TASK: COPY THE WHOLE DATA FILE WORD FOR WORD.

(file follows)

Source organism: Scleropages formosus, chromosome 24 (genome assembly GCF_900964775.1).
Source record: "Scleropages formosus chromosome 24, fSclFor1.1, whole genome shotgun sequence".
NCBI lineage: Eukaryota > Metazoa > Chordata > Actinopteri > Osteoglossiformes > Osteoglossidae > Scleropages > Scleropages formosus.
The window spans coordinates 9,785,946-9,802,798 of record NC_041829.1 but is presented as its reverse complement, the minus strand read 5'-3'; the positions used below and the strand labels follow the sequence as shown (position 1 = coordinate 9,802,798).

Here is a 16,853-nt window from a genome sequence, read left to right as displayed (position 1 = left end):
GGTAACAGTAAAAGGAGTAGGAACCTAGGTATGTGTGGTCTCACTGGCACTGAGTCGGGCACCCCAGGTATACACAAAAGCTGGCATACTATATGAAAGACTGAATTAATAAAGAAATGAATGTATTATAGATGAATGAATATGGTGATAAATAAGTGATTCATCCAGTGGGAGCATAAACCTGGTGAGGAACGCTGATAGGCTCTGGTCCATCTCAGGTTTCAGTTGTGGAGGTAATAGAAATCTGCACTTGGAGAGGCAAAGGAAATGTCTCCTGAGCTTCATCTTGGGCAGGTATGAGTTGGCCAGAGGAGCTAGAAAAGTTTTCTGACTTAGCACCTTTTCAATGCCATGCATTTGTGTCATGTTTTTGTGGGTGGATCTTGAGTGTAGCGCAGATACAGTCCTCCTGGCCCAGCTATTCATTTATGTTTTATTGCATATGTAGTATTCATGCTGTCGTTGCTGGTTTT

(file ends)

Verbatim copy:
Source organism: Scleropages formosus, chromosome 24 (genome assembly GCF_900964775.1).
Source record: "Scleropages formosus chromosome 24, fSclFor1.1, whole genome shotgun sequence".
NCBI lineage: Eukaryota > Metazoa > Chordata > Actinopteri > Osteoglossiformes > Osteoglossidae > Scleropages > Scleropages formosus.
The window spans coordinates 9,785,946-9,802,798 of record NC_041829.1 but is presented as its reverse complement, the minus strand read 5'-3'; the positions used below and the strand labels follow the sequence as shown (position 1 = coordinate 9,802,798).

Here is a 16,853-nt window from a genome sequence, read left to right as displayed (position 1 = left end):
GGTAACAGTAAAAGGAGTAGGAACCTAGGTATGTGTGGTCTCACTGGCACTGAGTCGGGCACCCCAGGTATACACAAAAGCTGGCATACTATATGAAAGACTGAATTAATAAAGAAATGAATGTATTATAGATGAATGAATATGGTGATAAATAAGTGATTCATCCAGTGGGAGCATAAACCTGGTGAGGAACGCTGATAGGCTCTGGTCCATCTCAGGTTTCAGTTGTGGAGGTAATAGAAATCTGCACTTGGAGAGGCAAAGGAAATGTCTCCTGAGCTTCATCTTGGGCAGGTATGAGTTGGCCAGAGGAGCTAGAAAAGTTTTCTGACTTAGCACCTTTTCAATGCCATGCATTTGTGTCATGTTTTTGTGGGTGGATCTTGAGTGTAGCGCAGATACAGTCCTCCTGGCCCAGCTATTCATTTATGTTTTATTGCATATGTAGTATTCATGCTGTCGTTGCTGGTTTT